Kshura, Kṣura: 14 definitions

Introduction:

Kshura means something in Hinduism, Sanskrit, Marathi. If you want to know the exact meaning, history, etymology or English translation of this term then check out the descriptions on this page. Add your comment or reference to a book if you want to contribute to this summary article.

The Sanskrit term Kṣura can be transliterated into English as Ksura or Kshura, using the IAST transliteration scheme (?).

In Hinduism

Dhanurveda (science of warfare)

Source: Wisdom Library: Dhanurveda

Kṣura (क्षुर) refers to a kind of weapon (a razor-like barb or sharp blade attached to an arrow). It is a Sanskrit word defined in the Dhanurveda-saṃhitā, which contains a list of no less than 117 weapons. The Dhanurveda-saṃhitā is said to have been composed by the sage Vasiṣṭha, who in turn transmitted it trough a tradition of sages, which can eventually be traced to Śiva and Brahmā.

Dhanurveda book cover
context information

Dhanurveda (धनुर्वेद) refers to the “knowledge of warfare” and, as an upaveda, is associated with the Ṛgveda. It contains instructions on warfare, archery and ancient Indian martial arts, dating back to the 2nd-3rd millennium BCE.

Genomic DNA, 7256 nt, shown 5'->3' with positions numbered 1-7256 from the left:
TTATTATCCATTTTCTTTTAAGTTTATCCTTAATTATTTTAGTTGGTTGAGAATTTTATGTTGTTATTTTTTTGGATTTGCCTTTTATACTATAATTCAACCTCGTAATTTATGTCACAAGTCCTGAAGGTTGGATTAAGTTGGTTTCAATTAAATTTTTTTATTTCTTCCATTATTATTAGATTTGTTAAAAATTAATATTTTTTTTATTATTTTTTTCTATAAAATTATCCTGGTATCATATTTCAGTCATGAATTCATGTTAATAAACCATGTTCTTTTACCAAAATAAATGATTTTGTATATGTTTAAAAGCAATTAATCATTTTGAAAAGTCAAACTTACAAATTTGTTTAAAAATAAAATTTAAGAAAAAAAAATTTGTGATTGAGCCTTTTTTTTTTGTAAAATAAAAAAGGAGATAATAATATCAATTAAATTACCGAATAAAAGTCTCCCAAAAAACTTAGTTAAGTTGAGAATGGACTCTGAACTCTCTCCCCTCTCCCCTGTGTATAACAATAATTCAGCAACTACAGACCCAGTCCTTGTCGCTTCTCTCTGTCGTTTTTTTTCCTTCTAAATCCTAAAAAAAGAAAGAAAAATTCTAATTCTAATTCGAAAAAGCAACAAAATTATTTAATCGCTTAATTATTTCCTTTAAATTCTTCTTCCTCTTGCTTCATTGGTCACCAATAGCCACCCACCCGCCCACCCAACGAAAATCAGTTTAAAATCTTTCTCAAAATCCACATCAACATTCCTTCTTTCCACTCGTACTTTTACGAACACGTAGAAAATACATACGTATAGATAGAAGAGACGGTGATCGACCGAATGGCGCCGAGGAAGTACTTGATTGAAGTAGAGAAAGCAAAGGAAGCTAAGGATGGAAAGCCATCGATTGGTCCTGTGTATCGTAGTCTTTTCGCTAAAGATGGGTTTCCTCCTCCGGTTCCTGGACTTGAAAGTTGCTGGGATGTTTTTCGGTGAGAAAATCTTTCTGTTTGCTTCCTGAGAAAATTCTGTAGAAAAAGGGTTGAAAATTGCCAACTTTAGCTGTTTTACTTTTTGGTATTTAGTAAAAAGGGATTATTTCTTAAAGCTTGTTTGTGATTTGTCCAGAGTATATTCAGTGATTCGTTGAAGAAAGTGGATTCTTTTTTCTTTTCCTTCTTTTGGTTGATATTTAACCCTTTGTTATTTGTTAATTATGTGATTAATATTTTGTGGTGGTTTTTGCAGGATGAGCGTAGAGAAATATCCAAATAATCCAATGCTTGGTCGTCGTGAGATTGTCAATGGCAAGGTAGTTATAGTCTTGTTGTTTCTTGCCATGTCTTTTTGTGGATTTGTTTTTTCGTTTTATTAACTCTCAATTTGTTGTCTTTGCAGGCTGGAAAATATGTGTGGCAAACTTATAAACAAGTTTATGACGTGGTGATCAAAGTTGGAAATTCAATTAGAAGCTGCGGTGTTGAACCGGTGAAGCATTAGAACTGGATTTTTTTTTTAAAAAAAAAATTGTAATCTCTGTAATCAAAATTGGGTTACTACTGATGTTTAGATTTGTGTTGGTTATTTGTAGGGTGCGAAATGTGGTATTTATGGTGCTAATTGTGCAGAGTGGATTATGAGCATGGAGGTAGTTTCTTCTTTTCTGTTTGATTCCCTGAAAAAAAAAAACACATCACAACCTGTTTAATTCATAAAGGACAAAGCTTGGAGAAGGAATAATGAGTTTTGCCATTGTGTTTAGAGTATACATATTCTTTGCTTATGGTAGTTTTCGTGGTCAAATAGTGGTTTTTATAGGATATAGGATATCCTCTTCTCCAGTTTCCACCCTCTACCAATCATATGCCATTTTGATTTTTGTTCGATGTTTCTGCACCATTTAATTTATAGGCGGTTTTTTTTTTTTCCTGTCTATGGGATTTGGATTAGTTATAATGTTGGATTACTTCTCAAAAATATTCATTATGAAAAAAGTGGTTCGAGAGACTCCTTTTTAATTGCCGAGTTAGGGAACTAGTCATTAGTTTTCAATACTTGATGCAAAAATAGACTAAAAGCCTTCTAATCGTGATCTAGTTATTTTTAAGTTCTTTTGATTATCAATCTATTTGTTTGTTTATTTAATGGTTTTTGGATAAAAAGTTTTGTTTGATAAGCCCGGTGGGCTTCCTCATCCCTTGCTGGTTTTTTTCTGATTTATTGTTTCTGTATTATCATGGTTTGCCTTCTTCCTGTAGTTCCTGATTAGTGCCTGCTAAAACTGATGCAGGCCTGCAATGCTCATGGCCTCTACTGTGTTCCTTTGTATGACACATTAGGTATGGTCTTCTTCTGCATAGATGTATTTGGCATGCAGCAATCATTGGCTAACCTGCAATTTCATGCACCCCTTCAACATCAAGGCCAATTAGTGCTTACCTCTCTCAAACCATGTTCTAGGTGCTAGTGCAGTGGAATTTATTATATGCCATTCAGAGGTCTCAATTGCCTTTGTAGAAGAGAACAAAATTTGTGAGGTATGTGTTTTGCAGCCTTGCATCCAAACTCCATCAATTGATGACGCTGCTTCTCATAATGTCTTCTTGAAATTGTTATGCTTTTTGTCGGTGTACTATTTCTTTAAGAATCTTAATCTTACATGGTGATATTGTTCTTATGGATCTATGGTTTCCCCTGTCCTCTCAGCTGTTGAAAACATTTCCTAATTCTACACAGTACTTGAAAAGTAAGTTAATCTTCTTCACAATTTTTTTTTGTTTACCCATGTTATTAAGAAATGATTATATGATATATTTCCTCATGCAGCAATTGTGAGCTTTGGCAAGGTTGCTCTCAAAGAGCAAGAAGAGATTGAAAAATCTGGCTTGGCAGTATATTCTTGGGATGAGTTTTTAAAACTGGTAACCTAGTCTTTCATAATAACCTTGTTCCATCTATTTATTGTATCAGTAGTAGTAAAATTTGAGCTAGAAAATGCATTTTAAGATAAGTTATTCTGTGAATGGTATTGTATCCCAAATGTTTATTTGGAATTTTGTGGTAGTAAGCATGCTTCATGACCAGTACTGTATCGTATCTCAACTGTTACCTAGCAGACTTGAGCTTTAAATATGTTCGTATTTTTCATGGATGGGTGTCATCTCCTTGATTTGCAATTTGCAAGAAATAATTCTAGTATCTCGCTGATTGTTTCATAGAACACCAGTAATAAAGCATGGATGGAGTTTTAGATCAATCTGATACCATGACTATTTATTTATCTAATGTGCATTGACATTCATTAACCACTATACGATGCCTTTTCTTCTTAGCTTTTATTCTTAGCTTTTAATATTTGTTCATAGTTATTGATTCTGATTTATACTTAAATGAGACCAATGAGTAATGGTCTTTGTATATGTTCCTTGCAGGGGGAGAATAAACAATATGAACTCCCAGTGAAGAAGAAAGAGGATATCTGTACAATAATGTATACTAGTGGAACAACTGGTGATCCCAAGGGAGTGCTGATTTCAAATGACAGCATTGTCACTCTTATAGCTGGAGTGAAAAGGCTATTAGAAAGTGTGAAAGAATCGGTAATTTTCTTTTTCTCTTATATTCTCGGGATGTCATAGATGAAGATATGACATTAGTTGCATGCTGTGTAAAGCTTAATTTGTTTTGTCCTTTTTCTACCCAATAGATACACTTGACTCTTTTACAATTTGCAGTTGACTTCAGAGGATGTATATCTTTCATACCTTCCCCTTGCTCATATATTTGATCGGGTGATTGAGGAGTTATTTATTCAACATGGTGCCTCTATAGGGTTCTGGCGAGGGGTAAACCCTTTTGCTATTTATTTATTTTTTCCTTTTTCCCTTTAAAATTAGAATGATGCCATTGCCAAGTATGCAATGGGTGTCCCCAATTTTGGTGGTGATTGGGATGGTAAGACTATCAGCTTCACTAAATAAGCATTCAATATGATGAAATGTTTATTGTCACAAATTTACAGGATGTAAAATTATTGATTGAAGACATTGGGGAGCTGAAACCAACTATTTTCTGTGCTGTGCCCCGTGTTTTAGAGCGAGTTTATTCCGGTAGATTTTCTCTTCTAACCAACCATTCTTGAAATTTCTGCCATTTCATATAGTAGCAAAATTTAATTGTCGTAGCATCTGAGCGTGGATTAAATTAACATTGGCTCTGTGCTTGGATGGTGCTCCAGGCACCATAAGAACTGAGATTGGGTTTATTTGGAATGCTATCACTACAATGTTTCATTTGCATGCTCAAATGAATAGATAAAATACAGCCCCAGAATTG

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Ayurveda (science of life)

Source: WorldCat: Rāj nighaṇṭu

Kṣura (क्षुर) is another name for Kṣudragokṣura, a medicinal plant related with Gokṣura (Tribulus terrestris Linn.), according to verse 4.40-43 of the 13th-century Raj Nighantu or Rājanighaṇṭu. Note: Gokṣura is of two kinds i.e. with smaller and bigger fruits. Both these species have more than three spikes. The fourth chapter (śatāhvādi-varga) of this book enumerates eighty varieties of small plants (pṛthu-kṣupa). Together with the names Kṣura and Kṣudragokṣura, there are a total of sixteen Sanskrit synonyms identified for this plant.

Ayurveda book cover
context information

Āyurveda (आयुर्वेद, ayurveda) is a branch of Indian science dealing with medicine, herbalism, taxology, anatomy, surgery, alchemy and related topics. Traditional practice of Āyurveda in ancient India dates back to at least the first millenium BC. Literature is commonly written in Sanskrit using various poetic metres.

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Languages of India and abroad